“And so, without further ado,” says the rector, “I’d like to present these silver candlesticks to Mr and Mrs Collis, as a token of our appreciation.” Applause reverberates around the hall as the rector hands over a box, neatly tied with a purple ribbon.
George has been busy during his three years in Morpeth; newspaper clippings reveal glimpses into his working life – conducting weddings and hosting bible society meetings, as you’d expect, but also giving lectures at the Working Men’s Club, presenting prizes at the local school, sitting on distress committee and supporting the Morpeth cricket club. He has enjoyed working in the town, especially in such magnificent surroundings – St James’ Church itself is remarkable, designed by Benjamin Ferrey, a pupil of Pugin, in the Norman style.
He steps forward to address the gathering. “Thank you, Rector and Dr McDowall , for such gratfiying words. On behalf of Mrs Collis, our daughters and myself, I’d like to thank you all for such a splendid present. These candlesticks shall grace the table at our new home in Evenwood and stand as a reminder of three very happy years spent here in Morpeth.”
He continues, “Some time ago when Canon Bulkeley left the parish, I remember sympathising with him very heartily, and now I find myself in a similar position. I can’t adequately express how much we value the kindness of so many friends for having turned out this evening in such weather. Your kindness is overwhelming, not only for the gifts but for the long run of kindnesses you have shown me and my wife. I feel the severance from St James’ keenly, and throughout my life will thank God that I ever came to Morpeth.” Applause breaks out once again, and it takes George raising his hand for it to quell.
“Our three years here have been to me a time of the greatest encouragement. I’d like to thank you heartily for the beautiful gifts, and for the friendship and sympathy which you have always shown. You’d all be most welcome to visit us in Evenwood. And you haven’t seen the last of us yet; the rector has kindly given me an opportunity of coming back for a Sunday in July, an invitation which I accepted with alacrity.” (Yet more applause).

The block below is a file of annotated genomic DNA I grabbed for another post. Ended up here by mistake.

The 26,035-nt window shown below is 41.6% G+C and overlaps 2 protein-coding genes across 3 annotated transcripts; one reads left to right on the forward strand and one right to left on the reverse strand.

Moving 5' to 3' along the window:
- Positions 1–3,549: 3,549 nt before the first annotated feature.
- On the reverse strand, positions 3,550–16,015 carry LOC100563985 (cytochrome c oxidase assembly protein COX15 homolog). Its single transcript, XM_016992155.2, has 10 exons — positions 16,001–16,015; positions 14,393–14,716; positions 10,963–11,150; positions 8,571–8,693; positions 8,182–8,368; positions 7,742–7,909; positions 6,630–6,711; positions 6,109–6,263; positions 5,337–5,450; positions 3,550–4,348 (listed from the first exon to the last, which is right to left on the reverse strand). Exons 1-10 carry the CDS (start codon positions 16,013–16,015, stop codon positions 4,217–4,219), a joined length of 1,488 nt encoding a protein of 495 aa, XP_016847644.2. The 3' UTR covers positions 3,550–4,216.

And so, with speeches concluded, the assembled crowd topped up their tea cups and caught up with their friends. George and Florence mill amongst the gathering, a chance to thank parishioners personally.
A few evenings earlier, George and his wife had attended a similar presentation in St Luke’s Chapel at Hepscott, where the congregation had presented them with “a silver breakfast dish with revolving cover, convertible into a soup tureen and soup ladle; also a brooch with ruby centre for Mrs Collis. The tureen bore the following inscription:– “Presented to the Rev G J and Mrs Collis by friends at Hepscott, on their leaving the parish – April, 1908.”
Tomorrow morning, the silver candlesticks, soup tureen and all of their other belongings are packed into cases, ready for the move. It’s a journey fifty miles south – and the start of a new role as vicar of Evenwood.
These speeches are based around verbatim reports in the Morpeth Herald, sourced from the British Newspaper Archive
Architect’s drawing of Morpeth Asylum (later St George’s Hospitals) from Woodhorn Exhibitions